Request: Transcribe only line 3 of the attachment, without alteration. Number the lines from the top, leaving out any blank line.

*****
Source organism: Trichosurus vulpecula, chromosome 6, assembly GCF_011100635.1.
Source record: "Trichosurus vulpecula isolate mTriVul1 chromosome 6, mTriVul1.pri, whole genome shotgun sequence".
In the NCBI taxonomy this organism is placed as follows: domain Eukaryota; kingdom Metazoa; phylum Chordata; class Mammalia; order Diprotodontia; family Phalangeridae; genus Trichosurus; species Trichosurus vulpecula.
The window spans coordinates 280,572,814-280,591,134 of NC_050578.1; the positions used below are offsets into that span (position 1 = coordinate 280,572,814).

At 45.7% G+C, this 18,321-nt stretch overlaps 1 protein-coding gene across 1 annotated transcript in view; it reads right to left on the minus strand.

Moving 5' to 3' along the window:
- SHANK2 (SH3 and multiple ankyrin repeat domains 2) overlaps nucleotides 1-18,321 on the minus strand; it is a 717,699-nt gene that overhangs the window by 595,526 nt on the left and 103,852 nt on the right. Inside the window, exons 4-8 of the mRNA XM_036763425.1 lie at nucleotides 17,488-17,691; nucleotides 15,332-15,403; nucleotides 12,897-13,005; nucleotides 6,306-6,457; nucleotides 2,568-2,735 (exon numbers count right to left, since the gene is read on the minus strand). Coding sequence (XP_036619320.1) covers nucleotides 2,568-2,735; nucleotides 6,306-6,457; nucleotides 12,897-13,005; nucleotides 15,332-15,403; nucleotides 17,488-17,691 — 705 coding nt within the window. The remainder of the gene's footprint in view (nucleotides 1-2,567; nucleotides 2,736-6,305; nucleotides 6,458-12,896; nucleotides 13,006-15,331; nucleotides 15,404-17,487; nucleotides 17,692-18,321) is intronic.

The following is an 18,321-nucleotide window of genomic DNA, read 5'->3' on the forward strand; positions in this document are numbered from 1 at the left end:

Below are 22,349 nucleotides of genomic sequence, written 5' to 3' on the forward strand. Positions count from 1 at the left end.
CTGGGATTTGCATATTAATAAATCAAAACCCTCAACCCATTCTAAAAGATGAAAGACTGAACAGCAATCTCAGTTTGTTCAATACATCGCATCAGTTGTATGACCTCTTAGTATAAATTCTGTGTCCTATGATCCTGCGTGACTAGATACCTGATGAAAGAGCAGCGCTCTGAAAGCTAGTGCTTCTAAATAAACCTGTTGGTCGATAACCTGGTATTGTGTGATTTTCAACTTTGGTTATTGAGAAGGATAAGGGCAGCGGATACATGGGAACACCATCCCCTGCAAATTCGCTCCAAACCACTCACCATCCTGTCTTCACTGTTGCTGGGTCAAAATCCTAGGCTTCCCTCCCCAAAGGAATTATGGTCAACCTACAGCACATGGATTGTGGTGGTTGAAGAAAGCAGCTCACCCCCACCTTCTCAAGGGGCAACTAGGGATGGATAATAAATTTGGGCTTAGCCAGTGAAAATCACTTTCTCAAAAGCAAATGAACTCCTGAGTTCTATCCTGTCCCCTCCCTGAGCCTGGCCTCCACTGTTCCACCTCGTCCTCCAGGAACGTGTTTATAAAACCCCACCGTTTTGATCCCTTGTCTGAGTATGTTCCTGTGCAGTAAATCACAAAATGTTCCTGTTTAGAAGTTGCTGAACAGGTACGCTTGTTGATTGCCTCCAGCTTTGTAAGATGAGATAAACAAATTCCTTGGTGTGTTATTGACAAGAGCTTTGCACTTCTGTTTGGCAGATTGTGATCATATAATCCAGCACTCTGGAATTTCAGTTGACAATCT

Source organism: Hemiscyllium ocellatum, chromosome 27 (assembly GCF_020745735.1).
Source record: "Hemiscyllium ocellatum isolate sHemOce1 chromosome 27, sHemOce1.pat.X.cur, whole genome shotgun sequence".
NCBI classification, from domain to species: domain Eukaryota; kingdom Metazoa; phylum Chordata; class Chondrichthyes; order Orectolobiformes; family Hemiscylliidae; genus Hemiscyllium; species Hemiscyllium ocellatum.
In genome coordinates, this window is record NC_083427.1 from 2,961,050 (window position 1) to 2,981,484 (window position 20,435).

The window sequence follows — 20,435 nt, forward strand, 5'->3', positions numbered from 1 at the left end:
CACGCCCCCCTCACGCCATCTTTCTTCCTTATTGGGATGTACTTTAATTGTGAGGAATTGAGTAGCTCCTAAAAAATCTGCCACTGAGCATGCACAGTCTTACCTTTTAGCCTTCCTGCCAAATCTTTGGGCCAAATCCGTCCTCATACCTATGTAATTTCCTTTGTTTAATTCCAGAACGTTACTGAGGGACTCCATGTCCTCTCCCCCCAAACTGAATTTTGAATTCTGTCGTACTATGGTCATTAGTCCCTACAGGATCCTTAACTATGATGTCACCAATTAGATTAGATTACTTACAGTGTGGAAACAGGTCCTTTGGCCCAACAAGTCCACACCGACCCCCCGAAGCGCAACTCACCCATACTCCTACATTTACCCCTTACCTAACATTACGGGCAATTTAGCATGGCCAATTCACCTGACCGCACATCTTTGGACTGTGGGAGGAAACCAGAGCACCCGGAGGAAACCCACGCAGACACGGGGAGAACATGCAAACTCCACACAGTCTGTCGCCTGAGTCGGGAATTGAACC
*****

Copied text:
In the NCBI taxonomy this organism is placed as follows: domain Eukaryota; kingdom Metazoa; phylum Chordata; class Mammalia; order Diprotodontia; family Phalangeridae; genus Trichosurus; species Trichosurus vulpecula.